This story is from BostonGlobe.com, the only place for complete digital access to the Globe.
OAKLAND, Calif. — Cody Ross’s first season with the Red Sox couldn’t have been more chaotic.
The world around him collapsed. Friends were traded. The team went in the tank. About $270 million was traded away. The Sox will miss the playoffs for the third straight season.
Yet Ross loves being with the Red Sox.
Why is his world so sunny?
“I love being on this team,” he said. “I love the players I play with. I love the ballpark I play in. I love the atmosphere. I understand what’s happened here.
“We had our team in San Francisco go from championship season to being out of the playoffs. So I’ve lived through this before.
“This is a first-class organization. There are a lot of things when I look around, I don’t think I’d be able to duplicate elsewhere. They really take care of the families here. They do everything first-class. Those things aren’t lost on me.
“I’d recommend everyone play here. This is a special place. The fans are unbelievable. You can say with all the stuff that’s happened, you could make a case that this isn’t so great anymore, but it is. And I’m not just saying that. I believe it. I believe it strongly.”
And Ross believes that things will turn quickly in the right direction.
“They’re committed to being a great organization, and great organizations don’t let things stay status quo,” he said. “If they feel something doesn’t work, they change it up, and that’s what’s happened here.
“I believe they’ll make this better in a hurry and I want to be here when it’s good because I’ve heard about what it’s like when it’s good and the team is playing winning baseball. I just feel that’s going to happen here again.”
Ross, who went 0 for 4 in Saturday’s 7-1 loss and is hitting .275 with 19 homers and 67 RBIs, said the Sox have not begun negotiating a new deal with him. But there are signs, based on conversations he has had with the higher-ups, that they would like to work out a longer-term deal.
The Sox obviously have a lot of money to spend. It’s not that they’d break the bank on him, and Ross only wants what’s fair.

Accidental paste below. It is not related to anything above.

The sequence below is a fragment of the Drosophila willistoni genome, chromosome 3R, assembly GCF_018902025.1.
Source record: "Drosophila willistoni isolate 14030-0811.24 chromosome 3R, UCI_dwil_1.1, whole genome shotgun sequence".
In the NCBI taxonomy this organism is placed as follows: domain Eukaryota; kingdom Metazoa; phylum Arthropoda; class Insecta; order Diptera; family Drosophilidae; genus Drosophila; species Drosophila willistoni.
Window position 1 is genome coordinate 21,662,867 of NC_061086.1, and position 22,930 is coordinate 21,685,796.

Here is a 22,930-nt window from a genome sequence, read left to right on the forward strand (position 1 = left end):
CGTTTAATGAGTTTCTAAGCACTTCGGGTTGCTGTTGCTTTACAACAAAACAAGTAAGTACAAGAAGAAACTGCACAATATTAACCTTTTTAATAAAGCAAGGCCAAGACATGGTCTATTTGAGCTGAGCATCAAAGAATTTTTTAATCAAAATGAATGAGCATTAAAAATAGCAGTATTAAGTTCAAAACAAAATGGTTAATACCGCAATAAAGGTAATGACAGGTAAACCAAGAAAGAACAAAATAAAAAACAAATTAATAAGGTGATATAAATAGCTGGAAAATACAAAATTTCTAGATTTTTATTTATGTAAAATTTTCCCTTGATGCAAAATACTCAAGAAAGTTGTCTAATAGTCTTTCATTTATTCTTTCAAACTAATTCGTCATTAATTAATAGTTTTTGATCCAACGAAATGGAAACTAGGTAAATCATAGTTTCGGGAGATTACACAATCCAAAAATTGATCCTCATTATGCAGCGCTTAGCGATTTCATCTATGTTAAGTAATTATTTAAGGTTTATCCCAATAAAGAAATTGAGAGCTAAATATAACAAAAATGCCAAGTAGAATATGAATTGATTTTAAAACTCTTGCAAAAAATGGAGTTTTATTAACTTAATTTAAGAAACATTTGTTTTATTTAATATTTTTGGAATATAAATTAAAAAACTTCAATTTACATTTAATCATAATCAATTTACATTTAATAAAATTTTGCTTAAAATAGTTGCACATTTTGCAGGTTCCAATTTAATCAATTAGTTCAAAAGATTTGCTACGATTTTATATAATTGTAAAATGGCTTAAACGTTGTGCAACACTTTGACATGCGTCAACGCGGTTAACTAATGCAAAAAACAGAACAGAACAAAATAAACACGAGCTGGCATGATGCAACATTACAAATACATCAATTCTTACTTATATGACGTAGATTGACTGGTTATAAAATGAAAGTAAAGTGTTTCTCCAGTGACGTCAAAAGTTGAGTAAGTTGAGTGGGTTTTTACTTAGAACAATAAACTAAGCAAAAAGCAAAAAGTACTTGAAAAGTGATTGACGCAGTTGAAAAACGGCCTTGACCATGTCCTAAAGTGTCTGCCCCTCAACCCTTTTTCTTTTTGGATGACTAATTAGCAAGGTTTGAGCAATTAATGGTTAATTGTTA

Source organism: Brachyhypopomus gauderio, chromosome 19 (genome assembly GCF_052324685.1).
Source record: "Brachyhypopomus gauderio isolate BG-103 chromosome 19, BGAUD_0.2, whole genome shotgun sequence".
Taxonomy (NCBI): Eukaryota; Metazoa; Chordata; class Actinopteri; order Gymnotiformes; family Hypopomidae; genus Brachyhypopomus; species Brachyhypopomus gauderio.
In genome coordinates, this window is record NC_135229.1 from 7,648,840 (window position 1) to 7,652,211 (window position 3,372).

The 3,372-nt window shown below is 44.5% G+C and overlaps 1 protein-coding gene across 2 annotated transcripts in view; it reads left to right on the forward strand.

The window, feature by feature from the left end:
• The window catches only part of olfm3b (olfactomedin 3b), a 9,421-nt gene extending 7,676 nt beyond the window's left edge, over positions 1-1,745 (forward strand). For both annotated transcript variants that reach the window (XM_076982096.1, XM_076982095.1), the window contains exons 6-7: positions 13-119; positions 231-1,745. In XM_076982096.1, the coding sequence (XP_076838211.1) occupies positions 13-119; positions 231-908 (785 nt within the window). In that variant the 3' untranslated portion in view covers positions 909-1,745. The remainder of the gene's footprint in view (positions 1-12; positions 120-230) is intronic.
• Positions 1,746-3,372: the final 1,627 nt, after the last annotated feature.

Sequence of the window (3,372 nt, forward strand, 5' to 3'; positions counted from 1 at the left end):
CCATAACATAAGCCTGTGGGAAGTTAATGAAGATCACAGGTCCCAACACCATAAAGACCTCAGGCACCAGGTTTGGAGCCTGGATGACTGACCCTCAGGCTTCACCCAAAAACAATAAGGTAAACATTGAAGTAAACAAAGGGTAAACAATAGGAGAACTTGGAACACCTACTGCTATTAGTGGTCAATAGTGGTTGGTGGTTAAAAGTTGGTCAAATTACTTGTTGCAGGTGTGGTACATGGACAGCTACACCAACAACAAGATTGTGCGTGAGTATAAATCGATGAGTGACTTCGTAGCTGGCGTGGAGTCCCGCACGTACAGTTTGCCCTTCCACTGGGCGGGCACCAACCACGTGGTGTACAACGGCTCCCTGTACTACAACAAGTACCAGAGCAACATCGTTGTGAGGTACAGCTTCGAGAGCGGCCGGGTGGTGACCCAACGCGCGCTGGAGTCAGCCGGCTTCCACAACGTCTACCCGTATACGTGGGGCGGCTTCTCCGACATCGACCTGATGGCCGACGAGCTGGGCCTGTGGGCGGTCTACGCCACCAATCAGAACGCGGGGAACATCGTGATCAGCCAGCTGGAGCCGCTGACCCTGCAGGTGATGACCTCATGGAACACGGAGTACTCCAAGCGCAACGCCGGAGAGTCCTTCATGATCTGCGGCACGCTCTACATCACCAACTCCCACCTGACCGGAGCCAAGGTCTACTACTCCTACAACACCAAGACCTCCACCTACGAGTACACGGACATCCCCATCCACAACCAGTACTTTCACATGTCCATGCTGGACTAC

Ross’s deal may end up being close to the three-year, $21 million pact Josh Willingham signed with Minnesota last offseason. Righthanded hitters with power, perfectly suited for Fenway Park, aren’t easy to come by, so Ross appears to have some leverage there.
He hopes to have the contract settled before he even enters free agency. He said he doesn’t want to go what he went through last season, when he was out there for what seemed like forever. The Braves and Giants both kicked the tires and the Sox then swooped in and signed Ross to a one-year, $3 million deal, one of baseball’s best bargains.
Ross now lives in Scottsdale, Ariz., and acknowledged the temptation to move to a team closer to there, to a team that has spring training in Arizona.
“Sure, that’s always something you think about, but I’d be disappointed if this didn’t work out with the Red Sox,” Ross said. “I know the history of all the guys who were here and left as free agents or got traded and they regretted it.”
Nick Esasky, Jason Bay, and Mo Vaughn all regretted leaving, especially for the wrong reason – money. Adrian Beltre and Victor Martinez would have stayed if the organization had wanted them.
Vaughn and Fred Lynn will tell you that if they had spent their entire careers in Boston, they’d be in the Hall of Fame.
Ross has no illusions about that, but he understands that playing at Fenway will only enhance his career.
“I knew the ballpark would be suited for my swing when I signed here and that’s one of the reasons I did,” said Ross, who said the Braves wanted him on a two-year deal for less money. He elected to give Boston a try. And he hasn’t been disappointed.
He also said that playing alongside Dustin Pedroia “has made me a better player. Just to watch his intensity in everything he does. He plays the game with such passion, and that rubs off on you because you want to have that same passion.
“It’s a game we all love and we should play it the best we can every time we step on the field and I think that’s what I get from Dustin. There’s no relaxing. Everything is done at 100 miles per hour, and we want our whole team to be like that.”
Re-signing Ross will be easier with the Dodgers taking on those big contracts. Ross should get a fair and competitive offer from the Sox. He may leave something on the table, because if he does go into the market, there will be teams willing to tie him up long term, when last year he was coming off a poor season with the Giants and wasn’t as in demand.
Ross knows waiting is probably the smart thing to do. But he’s in love. As someone who played in Miami, then played in San Francisco and had the greatest moments of his career when he was a postseason hero for the Giants, he knows what he wants for the rest of his career.
“You do this once in your life and we’re so privileged to be able to do it,” Ross said. “I know guys who make $15 million-$20 million and are miserable because they don’t like where they play.
“I want what’s fair like anyone else, but there’s no team I’d rather play for than the Red Sox.”
Nick Cafardo can be reached at Cafardo@Globe.com or on Twitter @nickcafardo.